US Foreign Policy And The Middle East

All Arab governments fear destabilization…because there is simply nothing they can do about it.

Danny Rubinstein, Israeli journalist

Answering the question of what the US wants when it comes to the Middle East requires one to lift a considerable amount of fog to get to the simple imperatives of the region. There are a lot of forces that operate seeking to cloak true intentions.

There are basically two overriding impulses that define US interests in the Middle East and they are both related. The first is maintaining cheap access to the huge reservoirs of oil in the region. This can only be accomplished through stable regimes that can control the passions of the Arab street. In the opening quotation from Danny Rubinstein, he clearly outlines how Arab governments fear destabilization.

IWhat exactly is “destabilization?”

The paradigm to avoid for US and Arab governments alike, is the Iranian revolution, where a religious clergy overthrew a government predisposed towards US interests. If Rubinstein is correct, it is certainly the case that many Arab leaders seek US help in maintaining stability, which is another way of saying to stay in power. US and Arab leaders’ interests coincide to the extent that they both want to avoid revolution. Revolutions are bad for business and in the Middle East, oil is the only business that counts. Stability in the region is necessary to maintain cheap access to oil.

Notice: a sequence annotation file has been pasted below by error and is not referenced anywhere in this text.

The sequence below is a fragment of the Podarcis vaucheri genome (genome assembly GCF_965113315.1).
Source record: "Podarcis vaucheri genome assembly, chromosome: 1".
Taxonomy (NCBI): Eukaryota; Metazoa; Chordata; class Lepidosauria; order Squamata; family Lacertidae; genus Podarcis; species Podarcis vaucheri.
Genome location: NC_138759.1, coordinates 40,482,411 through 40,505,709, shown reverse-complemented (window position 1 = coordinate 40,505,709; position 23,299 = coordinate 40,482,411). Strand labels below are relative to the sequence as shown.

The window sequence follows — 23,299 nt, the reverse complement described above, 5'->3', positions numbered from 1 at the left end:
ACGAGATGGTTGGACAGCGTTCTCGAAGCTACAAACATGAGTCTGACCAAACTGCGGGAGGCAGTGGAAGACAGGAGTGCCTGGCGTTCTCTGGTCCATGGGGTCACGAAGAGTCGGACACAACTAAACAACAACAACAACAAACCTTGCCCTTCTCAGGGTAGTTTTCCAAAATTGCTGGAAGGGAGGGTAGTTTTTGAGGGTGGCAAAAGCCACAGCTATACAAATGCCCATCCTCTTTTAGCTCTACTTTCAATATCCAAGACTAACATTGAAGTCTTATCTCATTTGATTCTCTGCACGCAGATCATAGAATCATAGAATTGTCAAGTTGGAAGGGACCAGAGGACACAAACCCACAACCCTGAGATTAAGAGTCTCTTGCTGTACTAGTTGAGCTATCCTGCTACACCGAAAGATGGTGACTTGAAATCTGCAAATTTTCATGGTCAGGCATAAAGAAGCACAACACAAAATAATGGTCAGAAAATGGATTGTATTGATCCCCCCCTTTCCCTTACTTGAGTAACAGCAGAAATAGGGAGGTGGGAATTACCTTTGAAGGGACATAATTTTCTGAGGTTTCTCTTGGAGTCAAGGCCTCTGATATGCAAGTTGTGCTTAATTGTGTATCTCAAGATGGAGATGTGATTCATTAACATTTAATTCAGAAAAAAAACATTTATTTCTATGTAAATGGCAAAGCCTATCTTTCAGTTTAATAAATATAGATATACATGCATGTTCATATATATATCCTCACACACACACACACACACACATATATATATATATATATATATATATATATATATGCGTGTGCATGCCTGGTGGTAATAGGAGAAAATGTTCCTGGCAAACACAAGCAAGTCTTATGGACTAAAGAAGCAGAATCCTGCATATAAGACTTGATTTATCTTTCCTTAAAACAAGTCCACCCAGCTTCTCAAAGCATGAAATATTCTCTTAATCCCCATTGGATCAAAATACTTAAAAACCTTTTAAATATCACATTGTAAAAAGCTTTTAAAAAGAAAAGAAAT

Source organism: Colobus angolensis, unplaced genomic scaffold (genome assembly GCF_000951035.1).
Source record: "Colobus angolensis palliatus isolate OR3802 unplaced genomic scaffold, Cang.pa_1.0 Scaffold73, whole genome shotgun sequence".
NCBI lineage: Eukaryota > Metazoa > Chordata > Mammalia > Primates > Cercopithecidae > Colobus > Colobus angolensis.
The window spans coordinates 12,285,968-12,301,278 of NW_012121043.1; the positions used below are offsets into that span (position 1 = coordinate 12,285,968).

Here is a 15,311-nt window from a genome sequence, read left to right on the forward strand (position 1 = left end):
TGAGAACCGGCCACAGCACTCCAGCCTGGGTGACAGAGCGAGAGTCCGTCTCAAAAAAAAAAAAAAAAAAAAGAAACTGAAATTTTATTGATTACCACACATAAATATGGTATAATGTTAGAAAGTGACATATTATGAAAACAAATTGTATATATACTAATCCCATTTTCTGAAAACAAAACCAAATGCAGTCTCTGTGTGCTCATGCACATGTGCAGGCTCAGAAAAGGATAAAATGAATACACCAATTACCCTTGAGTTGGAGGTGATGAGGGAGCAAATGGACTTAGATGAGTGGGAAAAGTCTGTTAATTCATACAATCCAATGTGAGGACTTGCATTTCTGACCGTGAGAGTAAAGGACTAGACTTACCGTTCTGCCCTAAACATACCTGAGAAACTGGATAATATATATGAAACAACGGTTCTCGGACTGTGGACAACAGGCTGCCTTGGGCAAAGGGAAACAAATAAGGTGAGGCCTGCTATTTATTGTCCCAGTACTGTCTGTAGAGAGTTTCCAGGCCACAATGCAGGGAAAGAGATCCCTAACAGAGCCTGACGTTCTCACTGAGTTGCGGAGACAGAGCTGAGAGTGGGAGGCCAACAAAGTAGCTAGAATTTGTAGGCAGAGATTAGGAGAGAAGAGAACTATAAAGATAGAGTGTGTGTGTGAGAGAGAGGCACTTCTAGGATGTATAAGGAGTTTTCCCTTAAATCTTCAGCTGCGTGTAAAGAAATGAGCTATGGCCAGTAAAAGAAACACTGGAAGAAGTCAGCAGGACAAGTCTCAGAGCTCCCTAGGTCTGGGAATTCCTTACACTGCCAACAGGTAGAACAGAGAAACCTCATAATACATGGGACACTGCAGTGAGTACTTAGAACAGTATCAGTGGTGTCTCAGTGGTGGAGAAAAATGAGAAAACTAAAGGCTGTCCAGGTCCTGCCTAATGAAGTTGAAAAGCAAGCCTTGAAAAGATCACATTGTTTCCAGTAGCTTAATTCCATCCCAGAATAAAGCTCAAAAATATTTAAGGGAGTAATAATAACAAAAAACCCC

The second foreign policy imperative for the US is to influence Arab leadership in supporting those same economic interests. Maintaining an empire (whether the Ottoman, the British or the current American Empire) is not an easy task. It requires a combination of force (see Afghanistan and Iraq) and pliable leaders to serve as surrogates. This is important unless one wishes to occupy every region under one’s influence or control. It is much more cost effective and efficient to have surrogate or proxy leaders serve the interests of the empire.

As you can readily see, both imperatives are closely related. In the Real Politik of foreign policy, economic interests reign supreme. Morality does not play much of a role when deciding courses of action. That is why appeals to morality usually are met with blinding indifference. When dissecting US Middle East policy, one needs to forget about what is said and look to those twin pillars of what animates policy. If you want to understand why the US gives Israel and Egypt so much foreign aid, look to US interests.

Leaders in the region are not above reminding each other about what their respective roles are. Recently Israel chastised Egypt for their seeming indifference to the current Intifada.

“This certainly endangers regional stability, and he must surely roll up his sleeves, hike up his [Mubarak] pants and get into this matter.” –Israeli Deputy Defense Minister Dalia Rabin-Pelosof

The reader may ask now how did Israel serve the two foreign policy imperatives that are behind all US policy decisions in the region? After all, Israel has no oil yet the entire world understands the US has been one of the few friends Israel has enjoyed in the last fifty years. It is clear that Israel had secret alliances with several regimes in the region. Chief among these was its relationship with the Shah of Iran. Israel even trained his brutal secret service SAVAK. Israel’s secret alliance with King Hussein of Jordan is still a classified state secret to this day, even though he is long dead.